We see an excellent example of this in the myxoma virus which was released in the '50s in Australia, the land that Death calls home.
Similar to smallpox, myxoma (MYXV) was being trialed as a way to control runaway rabbit populations when it escaped the test sites. In just six months, the virus had spread to cover a million square miles. And when scientists saw the results, the virus was then deliberately released in other areas, and subsequently, the rabbit population was reduced by 90 percent.
While farmers were overjoyed, it must have been a nightmare for the rabbits. MYXV was a horrendous disease, causing swelling throughout the body and lesions on the skin. Infected rabbits died within two weeks.
What's interesting, from a virological perspective, was what happened next. Facing a shrinking population, the virus responded by becoming less lethal. The aim, if a virus can be said to have one, is to extend the lifespan of the host, thus extending the possibility of transmission.
We might expect a similar virus-host relationship in the years following a zombie outbreak. In the initial weeks and months, a zombie virus could get away with high virulence, especially in urban settings where humans are tightly packed. In the intervening years, as the human population dwindles and hosts become scarce, the virus could be expected to adapt to the new circumstances.
Its goal (again, if a virus can be said to have one) would be to increase the odds of transmission to a new host by leaving the host fitter, longer. One way it could do this is by becoming less lethal, or minimizing the ways it inhibits the host. As such, you might begin to see zombies that retain more of their human attributes, like increased speed and intelligence.
But could the virus actually "improve" zombies and give them attributes in excess of the human standard?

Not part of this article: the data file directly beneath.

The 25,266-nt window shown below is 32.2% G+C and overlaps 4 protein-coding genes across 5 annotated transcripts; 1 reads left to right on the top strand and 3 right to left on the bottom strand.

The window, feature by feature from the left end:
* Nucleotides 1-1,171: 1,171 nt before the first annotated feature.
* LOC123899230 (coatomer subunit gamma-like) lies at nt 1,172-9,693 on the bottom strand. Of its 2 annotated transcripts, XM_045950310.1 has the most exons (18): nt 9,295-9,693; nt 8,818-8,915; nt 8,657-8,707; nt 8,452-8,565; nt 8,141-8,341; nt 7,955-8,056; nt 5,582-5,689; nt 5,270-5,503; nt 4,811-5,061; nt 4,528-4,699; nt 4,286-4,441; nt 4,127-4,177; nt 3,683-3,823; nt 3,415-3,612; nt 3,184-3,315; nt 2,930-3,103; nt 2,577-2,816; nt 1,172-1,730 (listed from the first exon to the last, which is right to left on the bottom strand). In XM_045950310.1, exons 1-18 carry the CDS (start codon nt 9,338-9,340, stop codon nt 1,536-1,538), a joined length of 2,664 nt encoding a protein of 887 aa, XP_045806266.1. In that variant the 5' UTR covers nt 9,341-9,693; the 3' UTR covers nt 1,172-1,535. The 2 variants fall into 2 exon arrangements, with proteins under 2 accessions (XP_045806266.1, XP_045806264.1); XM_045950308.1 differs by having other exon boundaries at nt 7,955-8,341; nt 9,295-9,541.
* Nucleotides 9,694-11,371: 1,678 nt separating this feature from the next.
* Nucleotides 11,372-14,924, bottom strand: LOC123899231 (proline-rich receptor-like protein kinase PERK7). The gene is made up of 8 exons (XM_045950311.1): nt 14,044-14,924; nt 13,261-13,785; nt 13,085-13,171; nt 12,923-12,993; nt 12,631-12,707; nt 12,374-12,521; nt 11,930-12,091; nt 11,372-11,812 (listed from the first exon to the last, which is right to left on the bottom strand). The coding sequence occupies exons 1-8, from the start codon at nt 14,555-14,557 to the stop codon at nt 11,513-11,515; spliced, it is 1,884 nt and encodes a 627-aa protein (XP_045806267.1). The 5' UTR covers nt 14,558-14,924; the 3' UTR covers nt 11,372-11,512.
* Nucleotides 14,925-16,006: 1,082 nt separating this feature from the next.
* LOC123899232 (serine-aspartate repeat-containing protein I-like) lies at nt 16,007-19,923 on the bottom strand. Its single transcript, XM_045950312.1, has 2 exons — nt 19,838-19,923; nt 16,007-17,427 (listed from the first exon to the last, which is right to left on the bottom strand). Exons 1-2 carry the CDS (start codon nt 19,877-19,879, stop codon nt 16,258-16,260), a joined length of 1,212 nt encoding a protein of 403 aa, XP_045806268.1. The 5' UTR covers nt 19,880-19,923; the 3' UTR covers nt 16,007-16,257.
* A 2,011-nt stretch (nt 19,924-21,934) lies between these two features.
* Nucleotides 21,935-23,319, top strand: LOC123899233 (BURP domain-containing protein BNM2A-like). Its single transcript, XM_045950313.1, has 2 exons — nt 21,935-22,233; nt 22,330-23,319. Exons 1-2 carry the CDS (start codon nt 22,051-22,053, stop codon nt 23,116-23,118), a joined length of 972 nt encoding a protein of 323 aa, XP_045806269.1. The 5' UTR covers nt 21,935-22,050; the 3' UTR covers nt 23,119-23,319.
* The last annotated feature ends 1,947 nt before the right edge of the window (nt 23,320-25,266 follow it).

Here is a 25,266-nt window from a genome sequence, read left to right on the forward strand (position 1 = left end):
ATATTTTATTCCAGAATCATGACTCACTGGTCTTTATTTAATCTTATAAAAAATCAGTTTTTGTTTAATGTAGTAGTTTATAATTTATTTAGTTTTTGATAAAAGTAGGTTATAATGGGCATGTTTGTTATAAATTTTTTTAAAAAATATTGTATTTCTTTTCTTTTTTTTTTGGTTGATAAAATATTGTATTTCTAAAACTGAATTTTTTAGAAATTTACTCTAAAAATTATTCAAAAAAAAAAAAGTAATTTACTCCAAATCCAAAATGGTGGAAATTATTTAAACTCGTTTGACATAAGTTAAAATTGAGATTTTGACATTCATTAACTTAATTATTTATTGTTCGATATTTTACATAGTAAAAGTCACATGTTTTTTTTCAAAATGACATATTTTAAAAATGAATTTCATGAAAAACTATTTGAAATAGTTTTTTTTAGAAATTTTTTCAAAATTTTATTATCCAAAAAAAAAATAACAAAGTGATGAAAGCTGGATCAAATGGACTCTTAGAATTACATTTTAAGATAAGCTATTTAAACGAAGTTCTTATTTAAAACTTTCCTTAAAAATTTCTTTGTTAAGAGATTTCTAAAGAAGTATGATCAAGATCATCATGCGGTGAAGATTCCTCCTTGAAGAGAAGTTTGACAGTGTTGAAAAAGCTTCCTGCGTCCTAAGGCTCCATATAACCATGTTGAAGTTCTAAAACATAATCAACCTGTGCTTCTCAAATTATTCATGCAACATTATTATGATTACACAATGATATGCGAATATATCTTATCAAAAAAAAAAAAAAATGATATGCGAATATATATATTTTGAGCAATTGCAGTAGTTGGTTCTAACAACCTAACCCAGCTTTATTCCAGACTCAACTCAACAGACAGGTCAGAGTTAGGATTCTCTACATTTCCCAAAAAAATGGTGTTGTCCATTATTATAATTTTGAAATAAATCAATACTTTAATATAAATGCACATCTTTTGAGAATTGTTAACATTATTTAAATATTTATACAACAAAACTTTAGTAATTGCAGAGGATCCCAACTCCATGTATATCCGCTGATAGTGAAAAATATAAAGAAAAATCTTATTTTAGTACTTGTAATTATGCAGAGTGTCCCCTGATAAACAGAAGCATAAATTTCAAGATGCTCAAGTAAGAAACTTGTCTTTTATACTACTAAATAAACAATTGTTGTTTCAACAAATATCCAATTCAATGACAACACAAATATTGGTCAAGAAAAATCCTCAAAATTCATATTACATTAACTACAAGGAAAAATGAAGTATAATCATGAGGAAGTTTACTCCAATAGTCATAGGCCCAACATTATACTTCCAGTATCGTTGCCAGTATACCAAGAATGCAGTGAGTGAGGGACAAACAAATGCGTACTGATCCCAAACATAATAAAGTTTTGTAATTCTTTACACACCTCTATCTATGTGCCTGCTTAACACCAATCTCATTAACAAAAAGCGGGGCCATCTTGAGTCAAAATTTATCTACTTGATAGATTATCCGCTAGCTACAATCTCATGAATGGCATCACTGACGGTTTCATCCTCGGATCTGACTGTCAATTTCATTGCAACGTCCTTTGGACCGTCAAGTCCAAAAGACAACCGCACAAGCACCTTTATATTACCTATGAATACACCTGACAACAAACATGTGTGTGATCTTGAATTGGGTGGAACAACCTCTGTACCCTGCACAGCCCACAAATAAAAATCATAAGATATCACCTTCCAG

We often think of disease as something wholly negative. A disease is a silent killer; it lays low, building its arms for an attack you never see coming. By the time you know you're sick, it's too late. The virus is calling from inside the house.
But viruses are apathetic, they have no agenda aside from propagating themselves. They know nothing of the consequences they cause to the host.
In fact, there are scores of pathogens that have no real impact on the host. Your body is riddled with viruses and bacteria that live on the surface and inside of your body all the time, and you don't even notice.
Moreover, there are viruses and bacteria that are beneficial to human beings. There is some evidence that viruses present in mucus layers kill harmful bacteria, protecting us from their ill effects.
Viruses, for their part, do even more than that. They've existed for roughly 1.5 billion years and evolved along with us all that time.
Ancient viruses that infected our long-ago ancestors remain with us even today, at least in part. At current, about 100,000 genetic pieces of those ancient viruses live inside our DNA.
Most of them are dormant, inactive memorials of viruses long past. But some of them play an active part in our lives and a study published in the journal Nature suggests they might play an active role in fetal development, protecting embryos from other viruses.
It's almost as if these old enemies have been converted over to our side, and now fight for our very survival when we're at our most vulnerable.
That's pretty impressive for something that isn't even truly alive. The capabilities of viruses seemingly know no bounds, there's no telling what they might do in whatever amounts for the future. We can only hope it doesn't involve ravenous walking corpses.
Zombieland: Double Tap is in theaters now.